MRes Art: Exhibition Studies considers recent and important debates about modern and contemporary art in the context of exhibitions and public presentations of art. It enables you to explore key concepts and critical theories in a variety of fields with a focus on significant exhibitions from 1955 to today.
The first year offers teaching in research skills while engaging you in the specialist subject of your pathway. At the same time you'll prepare for a personally directed programme of study - your research project. In the second year you'll pursue and realise your project. Your progress is supported through tutorials and critical discussions, and monitored through written assignments and presentations. Your realised project is the principal assessed work leading to the MRes qualification.
Unit One - Exhibition Histories: Contemporary Art and Curatorship in the Public Sphere
Unit One runs concurrently with Unit Two and introduces you to the subject of exhibition histories through a series of lectures looking at specific exhibitions (including those covered by Afterall's 'Exhibition Histories' series) in relation to key developments in the history of contemporary art since documenta 1 in 1955.
Exhibition types studied typically include some of the following: documentas, major international biennales or multisite exhibitions, major group shows of contemporary art organised by museums, manifesto-like exhibitions organised by art centres and kunsthalles, and artist-initiated exhibitions.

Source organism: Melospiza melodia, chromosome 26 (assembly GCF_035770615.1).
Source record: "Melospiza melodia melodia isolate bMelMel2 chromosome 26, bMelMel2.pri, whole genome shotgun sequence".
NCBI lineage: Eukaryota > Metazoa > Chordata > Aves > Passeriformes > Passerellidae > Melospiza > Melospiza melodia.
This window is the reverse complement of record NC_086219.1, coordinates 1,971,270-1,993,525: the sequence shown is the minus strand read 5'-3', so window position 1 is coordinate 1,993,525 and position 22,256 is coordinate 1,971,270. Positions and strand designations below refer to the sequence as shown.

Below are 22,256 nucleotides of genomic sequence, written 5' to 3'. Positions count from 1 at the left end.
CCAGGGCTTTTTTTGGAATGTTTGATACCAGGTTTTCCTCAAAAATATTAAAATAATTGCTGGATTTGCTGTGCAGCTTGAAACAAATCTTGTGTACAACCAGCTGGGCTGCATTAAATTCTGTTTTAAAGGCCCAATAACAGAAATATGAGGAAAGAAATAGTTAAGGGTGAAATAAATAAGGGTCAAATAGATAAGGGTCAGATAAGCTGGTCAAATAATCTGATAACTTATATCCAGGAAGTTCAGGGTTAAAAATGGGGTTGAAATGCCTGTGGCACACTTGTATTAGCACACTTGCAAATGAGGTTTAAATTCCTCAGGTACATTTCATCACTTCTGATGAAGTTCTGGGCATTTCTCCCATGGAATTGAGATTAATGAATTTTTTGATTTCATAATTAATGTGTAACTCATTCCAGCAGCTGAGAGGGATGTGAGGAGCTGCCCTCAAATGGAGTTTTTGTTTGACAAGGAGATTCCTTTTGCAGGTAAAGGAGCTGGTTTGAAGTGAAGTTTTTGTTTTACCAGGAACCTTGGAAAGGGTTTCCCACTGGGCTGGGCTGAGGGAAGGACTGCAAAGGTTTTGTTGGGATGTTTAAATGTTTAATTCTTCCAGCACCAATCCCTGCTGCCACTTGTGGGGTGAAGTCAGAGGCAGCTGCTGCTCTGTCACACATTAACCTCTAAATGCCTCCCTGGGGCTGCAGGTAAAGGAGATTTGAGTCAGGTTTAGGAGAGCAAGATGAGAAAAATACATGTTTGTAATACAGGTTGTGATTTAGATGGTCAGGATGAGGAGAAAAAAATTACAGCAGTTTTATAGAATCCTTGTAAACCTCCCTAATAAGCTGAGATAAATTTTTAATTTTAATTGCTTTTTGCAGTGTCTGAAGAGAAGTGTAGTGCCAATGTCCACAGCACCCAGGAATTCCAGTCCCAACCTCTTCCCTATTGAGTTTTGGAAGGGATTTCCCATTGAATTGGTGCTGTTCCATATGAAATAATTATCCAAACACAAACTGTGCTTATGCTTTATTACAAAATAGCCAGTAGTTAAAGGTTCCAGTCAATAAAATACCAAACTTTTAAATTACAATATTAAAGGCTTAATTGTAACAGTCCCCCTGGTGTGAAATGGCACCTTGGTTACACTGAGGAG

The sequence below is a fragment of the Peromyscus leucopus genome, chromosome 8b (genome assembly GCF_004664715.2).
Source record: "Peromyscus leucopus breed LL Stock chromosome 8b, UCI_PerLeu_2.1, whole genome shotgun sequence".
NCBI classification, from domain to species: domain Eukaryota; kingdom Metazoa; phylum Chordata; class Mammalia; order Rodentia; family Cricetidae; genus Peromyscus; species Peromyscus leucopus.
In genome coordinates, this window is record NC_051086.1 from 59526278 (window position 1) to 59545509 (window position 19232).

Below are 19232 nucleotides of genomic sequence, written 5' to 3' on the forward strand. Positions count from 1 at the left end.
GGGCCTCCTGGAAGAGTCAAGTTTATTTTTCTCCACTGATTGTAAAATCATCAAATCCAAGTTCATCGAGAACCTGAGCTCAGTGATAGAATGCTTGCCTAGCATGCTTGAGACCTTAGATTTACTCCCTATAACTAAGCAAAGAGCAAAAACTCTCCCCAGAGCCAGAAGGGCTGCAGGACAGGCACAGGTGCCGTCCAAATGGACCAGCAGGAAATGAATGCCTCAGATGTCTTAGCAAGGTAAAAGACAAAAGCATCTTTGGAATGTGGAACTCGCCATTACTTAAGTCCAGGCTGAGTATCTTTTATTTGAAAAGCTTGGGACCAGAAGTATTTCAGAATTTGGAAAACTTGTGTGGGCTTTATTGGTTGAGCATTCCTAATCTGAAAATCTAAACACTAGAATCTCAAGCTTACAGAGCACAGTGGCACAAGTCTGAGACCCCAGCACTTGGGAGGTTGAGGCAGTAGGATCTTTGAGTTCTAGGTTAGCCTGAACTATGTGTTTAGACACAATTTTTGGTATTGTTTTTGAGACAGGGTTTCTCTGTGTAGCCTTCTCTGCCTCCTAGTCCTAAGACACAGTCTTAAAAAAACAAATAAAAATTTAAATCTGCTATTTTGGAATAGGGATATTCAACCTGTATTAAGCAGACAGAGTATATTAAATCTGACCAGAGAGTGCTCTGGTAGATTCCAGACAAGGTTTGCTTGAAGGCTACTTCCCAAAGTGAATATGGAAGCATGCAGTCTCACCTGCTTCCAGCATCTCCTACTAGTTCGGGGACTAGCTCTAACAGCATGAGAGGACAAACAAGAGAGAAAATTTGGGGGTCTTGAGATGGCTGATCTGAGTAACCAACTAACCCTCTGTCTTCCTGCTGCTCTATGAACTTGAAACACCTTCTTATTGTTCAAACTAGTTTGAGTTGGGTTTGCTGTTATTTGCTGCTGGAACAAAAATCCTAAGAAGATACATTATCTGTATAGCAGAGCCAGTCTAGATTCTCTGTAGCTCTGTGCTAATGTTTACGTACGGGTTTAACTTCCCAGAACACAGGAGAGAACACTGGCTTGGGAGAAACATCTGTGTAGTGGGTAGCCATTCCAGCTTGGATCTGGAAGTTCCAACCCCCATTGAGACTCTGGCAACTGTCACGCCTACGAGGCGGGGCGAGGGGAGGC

You'll develop your learning particularly through the study of the exhibition format, looking in detail at a past or current single exhibition or a cluster of exhibitions of your choice. By compiling and writing a dossier or micro-history of these you'll address their historical role or influence, the initial curatorial intent, the processes of artistic production, the mediation by the institution and the reception by the public. This builds knowledge of the exhibition experience in the round, helping you to make judgments about the effects and possibilities offered by the exhibition framework.
Key considerations are local versus global positions, curatorial and artistic intentions and results, the effect of the exhibition format on artworks and their reception, and the assessment of historical significance of exhibitions.
By the end of this unit you'll have experience of the initial processes, components and key issues in exhibition studies and its relation to contemporary art history.
Unit Two - Thinking as Practice (Research Methodologies One)